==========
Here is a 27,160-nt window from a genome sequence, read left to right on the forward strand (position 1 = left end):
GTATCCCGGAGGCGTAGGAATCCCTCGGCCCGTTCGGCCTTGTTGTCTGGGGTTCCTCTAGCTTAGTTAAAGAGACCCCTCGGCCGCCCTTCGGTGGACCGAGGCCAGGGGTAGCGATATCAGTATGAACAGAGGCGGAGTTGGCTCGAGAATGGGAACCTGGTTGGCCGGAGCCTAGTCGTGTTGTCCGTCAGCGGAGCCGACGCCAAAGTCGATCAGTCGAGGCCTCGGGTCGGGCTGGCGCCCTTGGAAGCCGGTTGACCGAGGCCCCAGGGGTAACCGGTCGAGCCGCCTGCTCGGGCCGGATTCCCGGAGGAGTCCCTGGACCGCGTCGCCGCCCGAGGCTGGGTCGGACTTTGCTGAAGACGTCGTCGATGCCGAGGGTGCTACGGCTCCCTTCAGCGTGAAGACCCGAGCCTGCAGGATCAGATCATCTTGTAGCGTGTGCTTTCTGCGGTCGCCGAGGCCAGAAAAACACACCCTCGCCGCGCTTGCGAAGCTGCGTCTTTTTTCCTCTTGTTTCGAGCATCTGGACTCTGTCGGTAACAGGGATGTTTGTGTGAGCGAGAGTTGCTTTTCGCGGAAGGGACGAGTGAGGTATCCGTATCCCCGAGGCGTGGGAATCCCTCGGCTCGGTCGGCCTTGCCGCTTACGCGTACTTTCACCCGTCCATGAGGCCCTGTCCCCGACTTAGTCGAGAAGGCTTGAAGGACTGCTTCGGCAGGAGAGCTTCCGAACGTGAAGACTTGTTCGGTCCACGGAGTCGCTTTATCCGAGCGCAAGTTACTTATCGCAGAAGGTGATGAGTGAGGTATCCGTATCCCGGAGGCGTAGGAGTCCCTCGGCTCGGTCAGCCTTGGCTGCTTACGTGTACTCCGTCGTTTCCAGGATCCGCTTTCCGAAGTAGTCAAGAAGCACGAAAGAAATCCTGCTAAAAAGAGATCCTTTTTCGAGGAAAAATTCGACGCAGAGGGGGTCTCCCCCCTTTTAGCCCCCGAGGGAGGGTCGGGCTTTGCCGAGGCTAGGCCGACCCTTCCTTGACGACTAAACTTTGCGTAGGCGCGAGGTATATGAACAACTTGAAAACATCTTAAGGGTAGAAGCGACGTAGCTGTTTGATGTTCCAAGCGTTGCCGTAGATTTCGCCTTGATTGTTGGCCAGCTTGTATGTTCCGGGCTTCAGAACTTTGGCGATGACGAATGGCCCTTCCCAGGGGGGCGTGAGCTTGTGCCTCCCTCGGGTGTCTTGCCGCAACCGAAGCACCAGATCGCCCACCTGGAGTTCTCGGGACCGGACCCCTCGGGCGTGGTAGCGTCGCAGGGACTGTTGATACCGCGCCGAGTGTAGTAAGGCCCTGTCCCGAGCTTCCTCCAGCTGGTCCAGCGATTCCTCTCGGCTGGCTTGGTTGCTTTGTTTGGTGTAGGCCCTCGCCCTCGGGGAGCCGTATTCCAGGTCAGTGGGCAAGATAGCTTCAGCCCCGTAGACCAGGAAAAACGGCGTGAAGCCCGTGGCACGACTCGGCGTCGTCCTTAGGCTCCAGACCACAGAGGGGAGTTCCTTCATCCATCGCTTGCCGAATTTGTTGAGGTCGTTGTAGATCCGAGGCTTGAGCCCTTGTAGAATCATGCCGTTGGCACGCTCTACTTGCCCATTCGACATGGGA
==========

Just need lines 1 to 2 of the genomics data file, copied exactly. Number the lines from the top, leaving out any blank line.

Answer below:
Here is a 27,160-nt window from a genome sequence, read left to right on the forward strand (position 1 = left end):
GTATCCCGGAGGCGTAGGAATCCCTCGGCCCGTTCGGCCTTGTTGTCTGGGGTTCCTCTAGCTTAGTTAAAGAGACCCCTCGGCCGCCCTTCGGTGGACCGAGGCCAGGGGTAGCGATATCAGTATGAACAGAGGCGGAGTTGGCTCGAGAATGGGAACCTGGTTGGCCGGAGCCTAGTCGTGTTGTCCGTCAGCGGAGCCGACGCCAAAGTCGATCAGTCGAGGCCTCGGGTCGGGCTGGCGCCCTTGGAAGCCGGTTGACCGAGGCCCCAGGGGTAACCGGTCGAGCCGCCTGCTCGGGCCGGATTCCCGGAGGAGTCCCTGGACCGCGTCGCCGCCCGAGGCTGGGTCGGACTTTGCTGAAGACGTCGTCGATGCCGAGGGTGCTACGGCTCCCTTCAGCGTGAAGACCCGAGCCTGCAGGATCAGATCATCTTGTAGCGTGTGCTTTCTGCGGTCGCCGAGGCCAGAAAAACACACCCTCGCCGCGCTTGCGAAGCTGCGTCTTTTTTCCTCTTGTTTCGAGCATCTGGACTCTGTCGGTAACAGGGATGTTTGTGTGAGCGAGAGTTGCTTTTCGCGGAAGGGACGAGTGAGGTATCCGTATCCCCGAGGCGTGGGAATCCCTCGGCTCGGTCGGCCTTGCCGCTTACGCGTACTTTCACCCGTCCATGAGGCCCTGTCCCCGACTTAGTCGAGAAGGCTTGAAGGACTGCTTCGGCAGGAGAGCTTCCGAACGTGAAGACTTGTTCGGTCCACGGAGTCGCTTTATCCGAGCGCAAGTTACTTATCGCAGAAGGTGATGAGTGAGGTATCCGTATCCCGGAGGCGTAGGAGTCCCTCGGCTCGGTCAGCCTTGGCTGCTTACGTGTACTCCGTCGTTTCCAGGATCCGCTTTCCGAAGTAGTCAAGAAGCACGAAAGAAATCCTGCTAAAAAGAGATCCTTTTTCGAGGAAAAATTCGACGCAGAGGGGGTCTCCCCCCTTTTAGCCCCCGAGGGAGGGTCGGGCTTTGCCGAGGCTAGGCCGACCCTTCCTTGACGACTAAACTTTGCGTAGGCGCGAGGTATATGAACAACTTGAAAACATCTTAAGGGTAGAAGCGACGTAGCTGTTTGATGTTCCAAGCGTTGCCGTAGATTTCGCCTTGATTGTTGGCCAGCTTGTATGTTCCGGGCTTCAGAACTTTGGCGATGACGAATGGCCCTTCCCAGGGGGGCGTGAGCTTGTGCCTCCCTCGGGTGTCTTGCCGCAACCGAAGCACCAGATCGCCCACCTGGAGTTCTCGGGACCGGACCCCTCGGGCGTGGTAGCGTCGCAGGGACTGTTGATACCGCGCCGAGTGTAGTAAGGCCCTGTCCCGAGCTTCCTCCAGCTGGTCCAGCGATTCCTCTCGGCTGGCTTGGTTGCTTTGTTTGGTGTAGGCCCTCGCCCTCGGGGAGCCGTATTCCAGGTCAGTGGGCAAGATAGCTTCAGCCCCGTAGACCAGGAAAAACGGCGTGAAGCCCGTGGCACGACTCGGCGTCGTCCTTAGGCTCCAGACCACAGAGGGGAGTTCCTTCATCCATCGCTTGCCGAATTTGTTGAGGTCGTTGTAGATCCGAGGCTTGAGCCCTTGTAGAATCATGCCGTTGGCACGCTCTACTTGCCCATTCGACATGGGA